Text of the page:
Crowdfunding through websites such as www.kickstarter.com can help business start-ups, but Fravil warned that the money is counted as income by the IRS since it doesn’t have to be repaid.
“Maybe you can offset some of that by machinery purchases if you’re starting out,” Fravil said.
Product development and marketing has been crucial to Mansfield’s success.
“Doing what you love and owning your own business is only a small part of it,” he said. “Start with a good product that will create a buzz.”
For example, he said that “Bob’s Brewery” with a nice view overlooking the lake is likely to attract little attention since it’s already been done. His War Horse Brewery uses World War II memorabilia on the walls and its themes on the labels to create a sense of unique brand unity.
“Start with decor and a name,” Mansfield said. “People will come to your place and remember it.”
Some wine trail visitors said that Mansfield’s business was the only stop on the trail that they remembered and subsequently talked about to their friends.
“Give it ambiance,” he said. “Get great labels. It’s not that you don’t make great products. I’m assuming you do. It’s that no one tastes it because they don’t notice it out there since it’s like everyone else’s.”
With only 80 employees, Mansfield’s business saw 187,000 visitors last year and has grown case sales from 1,500 cases to 33,000 cases without using a distributor. He said the reason he shuns distributors is simple math. Instead of selling a bottle of wine for $5 to a distributor, he sells directly to the public for $14.
Mansfield is also not shy about hawking merchandise, such as T-shirts. He sold 4,000 of them last year. He also charges $3 for cider tastings and sold 11,000 cider samples alone last year, spurring him to build a cidery this year.
He interacts with each visitor to the business to pump them for information: where they came from, what they bought, what they liked, why they bought it. He uses that information to decide where to take the business next. For example, his root beer sales have eclipsed sales of beer and wine combined. Visitors explained that they weren’t big drinkers and they also bought bottles to take home to their children.
Rather than worry about what’s “wrong” with his beer and wine, Mansfield simply ramped up root beer production.
“It is my goal to have every single person who comes in to buy something to spend everything they’ve got until they hit my ATM and then tell their friends to come and spend all they have,” Mansfield said.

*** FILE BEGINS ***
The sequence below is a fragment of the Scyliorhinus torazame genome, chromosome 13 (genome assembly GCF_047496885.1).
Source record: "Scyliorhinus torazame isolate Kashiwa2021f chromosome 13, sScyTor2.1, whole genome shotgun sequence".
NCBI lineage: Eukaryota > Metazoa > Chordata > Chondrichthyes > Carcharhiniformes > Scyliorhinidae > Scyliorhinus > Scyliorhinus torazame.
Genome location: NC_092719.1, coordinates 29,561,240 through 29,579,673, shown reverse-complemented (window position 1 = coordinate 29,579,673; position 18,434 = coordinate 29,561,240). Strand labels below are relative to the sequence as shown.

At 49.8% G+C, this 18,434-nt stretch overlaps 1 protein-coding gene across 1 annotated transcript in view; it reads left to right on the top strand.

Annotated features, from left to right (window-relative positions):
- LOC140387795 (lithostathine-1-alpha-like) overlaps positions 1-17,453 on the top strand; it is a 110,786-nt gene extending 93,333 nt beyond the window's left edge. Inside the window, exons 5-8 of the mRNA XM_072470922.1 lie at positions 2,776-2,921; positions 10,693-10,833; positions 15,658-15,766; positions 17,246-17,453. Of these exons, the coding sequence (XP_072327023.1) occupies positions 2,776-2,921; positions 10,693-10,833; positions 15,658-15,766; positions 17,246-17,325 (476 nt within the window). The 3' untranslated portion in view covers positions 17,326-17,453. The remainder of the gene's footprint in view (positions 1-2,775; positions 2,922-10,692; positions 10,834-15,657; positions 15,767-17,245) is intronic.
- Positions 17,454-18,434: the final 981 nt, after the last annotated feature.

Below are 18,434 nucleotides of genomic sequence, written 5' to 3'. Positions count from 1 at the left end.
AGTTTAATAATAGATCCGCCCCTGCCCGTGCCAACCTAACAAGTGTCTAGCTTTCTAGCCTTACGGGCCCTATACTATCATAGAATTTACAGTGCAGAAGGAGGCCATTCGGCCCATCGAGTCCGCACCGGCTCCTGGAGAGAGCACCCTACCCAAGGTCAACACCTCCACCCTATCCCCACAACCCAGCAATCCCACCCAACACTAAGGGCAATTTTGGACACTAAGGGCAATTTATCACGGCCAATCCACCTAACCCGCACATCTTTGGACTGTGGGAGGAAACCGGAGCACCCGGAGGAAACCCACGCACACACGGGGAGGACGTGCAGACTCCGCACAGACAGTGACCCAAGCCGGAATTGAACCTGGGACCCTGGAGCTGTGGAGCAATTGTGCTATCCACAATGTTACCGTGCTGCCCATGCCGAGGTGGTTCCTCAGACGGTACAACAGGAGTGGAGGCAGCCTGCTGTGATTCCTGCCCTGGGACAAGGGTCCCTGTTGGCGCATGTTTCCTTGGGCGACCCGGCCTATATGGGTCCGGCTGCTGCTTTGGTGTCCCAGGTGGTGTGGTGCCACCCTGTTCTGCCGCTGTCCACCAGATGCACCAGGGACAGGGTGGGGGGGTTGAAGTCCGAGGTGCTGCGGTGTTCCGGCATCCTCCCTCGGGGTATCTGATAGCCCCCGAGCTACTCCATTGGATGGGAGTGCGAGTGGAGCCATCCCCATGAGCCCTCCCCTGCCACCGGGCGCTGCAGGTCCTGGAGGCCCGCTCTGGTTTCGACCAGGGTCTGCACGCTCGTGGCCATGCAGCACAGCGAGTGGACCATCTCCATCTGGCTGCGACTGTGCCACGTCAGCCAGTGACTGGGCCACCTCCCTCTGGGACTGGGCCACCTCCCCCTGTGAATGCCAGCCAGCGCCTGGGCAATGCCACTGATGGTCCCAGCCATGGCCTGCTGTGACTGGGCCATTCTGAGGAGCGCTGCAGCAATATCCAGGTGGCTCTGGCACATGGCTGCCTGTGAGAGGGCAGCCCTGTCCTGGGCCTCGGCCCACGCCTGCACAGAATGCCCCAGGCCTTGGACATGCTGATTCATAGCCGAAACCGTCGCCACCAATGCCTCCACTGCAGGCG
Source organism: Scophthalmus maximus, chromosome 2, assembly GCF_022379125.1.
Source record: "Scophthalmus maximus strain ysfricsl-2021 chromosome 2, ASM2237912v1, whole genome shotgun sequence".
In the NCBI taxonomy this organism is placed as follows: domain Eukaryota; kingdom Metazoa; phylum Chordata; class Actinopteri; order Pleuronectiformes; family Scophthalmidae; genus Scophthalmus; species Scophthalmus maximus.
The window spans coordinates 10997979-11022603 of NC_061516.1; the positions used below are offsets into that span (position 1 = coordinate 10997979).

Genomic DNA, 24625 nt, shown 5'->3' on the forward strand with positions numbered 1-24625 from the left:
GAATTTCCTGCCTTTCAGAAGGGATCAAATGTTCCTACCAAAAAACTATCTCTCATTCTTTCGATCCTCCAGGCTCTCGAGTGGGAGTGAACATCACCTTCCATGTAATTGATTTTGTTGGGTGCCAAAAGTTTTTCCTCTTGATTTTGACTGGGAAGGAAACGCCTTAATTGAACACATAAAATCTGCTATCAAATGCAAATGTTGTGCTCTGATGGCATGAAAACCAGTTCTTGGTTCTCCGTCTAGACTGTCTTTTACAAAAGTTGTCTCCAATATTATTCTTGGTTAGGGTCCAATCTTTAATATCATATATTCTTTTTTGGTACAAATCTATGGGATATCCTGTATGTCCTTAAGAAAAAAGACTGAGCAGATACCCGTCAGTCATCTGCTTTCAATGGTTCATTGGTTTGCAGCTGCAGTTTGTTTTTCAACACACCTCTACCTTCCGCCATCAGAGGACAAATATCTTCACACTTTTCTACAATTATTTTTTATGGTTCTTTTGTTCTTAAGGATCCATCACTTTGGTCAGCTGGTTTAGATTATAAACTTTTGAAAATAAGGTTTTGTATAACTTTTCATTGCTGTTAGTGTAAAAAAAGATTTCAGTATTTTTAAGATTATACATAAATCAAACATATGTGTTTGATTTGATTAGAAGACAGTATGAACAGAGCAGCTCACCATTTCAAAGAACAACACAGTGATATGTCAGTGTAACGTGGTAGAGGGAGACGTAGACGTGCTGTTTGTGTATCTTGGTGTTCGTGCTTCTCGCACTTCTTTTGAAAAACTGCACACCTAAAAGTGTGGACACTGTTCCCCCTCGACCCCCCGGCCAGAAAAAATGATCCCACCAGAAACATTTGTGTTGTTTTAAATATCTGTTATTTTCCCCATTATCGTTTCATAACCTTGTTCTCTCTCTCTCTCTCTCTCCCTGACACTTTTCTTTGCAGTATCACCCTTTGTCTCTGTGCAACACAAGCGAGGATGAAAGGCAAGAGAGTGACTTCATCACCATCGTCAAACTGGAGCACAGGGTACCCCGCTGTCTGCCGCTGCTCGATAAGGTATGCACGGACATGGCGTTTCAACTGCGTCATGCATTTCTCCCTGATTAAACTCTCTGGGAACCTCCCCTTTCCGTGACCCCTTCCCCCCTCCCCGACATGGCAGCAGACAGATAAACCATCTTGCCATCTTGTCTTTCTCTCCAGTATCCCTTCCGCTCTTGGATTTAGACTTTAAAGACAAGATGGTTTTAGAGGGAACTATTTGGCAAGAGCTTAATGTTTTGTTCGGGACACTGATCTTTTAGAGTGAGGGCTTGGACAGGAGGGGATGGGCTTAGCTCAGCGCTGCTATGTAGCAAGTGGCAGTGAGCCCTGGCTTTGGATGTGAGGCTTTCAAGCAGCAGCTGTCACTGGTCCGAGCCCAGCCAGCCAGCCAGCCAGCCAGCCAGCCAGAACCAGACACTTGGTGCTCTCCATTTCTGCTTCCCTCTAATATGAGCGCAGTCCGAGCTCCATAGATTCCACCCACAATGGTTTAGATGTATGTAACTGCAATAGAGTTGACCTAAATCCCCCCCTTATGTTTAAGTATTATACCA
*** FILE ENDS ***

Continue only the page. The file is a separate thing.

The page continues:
As one means of keeping interest in his business, Mansfield uses social media extensively. His email list includes 30,000 subscribers and he keeps up with Facebook and Twitter.
He also hires “all-star” staff and pays them well.
“Paying $40 extra per person at the end of the week won’t break me,” he said.
Fravil said that operating a start-up as a business as Mansfield does — not just a full-time hobby — is the key to success.
He urged owners to keep impeccable records, including cash books — the business check book; accrual books — income and expenses; enterprise books — tracking what makes the business money; and liability books — safety records, documented procedures and logs for activities that impact safety, such as pesticide spraying. He said that using accounting software, not spreadsheets, can help reduce errors, too.
In addition to Fravil and Mansfield, speakers included Tina Lemley, representing Niagara Label; Victor Pultinas, Lake Drum Brewing; Dave Schlosser, New York State Brewing Association and Naked Dove Brewery; Randy Lacey, Hopshire Farm & Brewery; Eric Shatt, Redbyrd Orchard Cider; Bill Barton, Bellwether Hard Cider; Dre Carter, Empire State Development; Whitney Russell, New York State Office of Building Standards and Codes; Zachary Benjamin, attorney at Scolaro, Fetter, Grizanti, McGough & King; Bill Verbeten, Cornell Northwest New York Field Crops Team; Steve Miller, Cornell Extension Madison County and New York state hops specialist; and Ian Merwin, Black Diamond Orchard and Cornell Department of Horticulture.
The second day of the event culminated in a field trip to Climbing Bines Hop Farm in Penn Yan and Bellwether Hard Cider and Black Diamond Orchards in Trumansburg.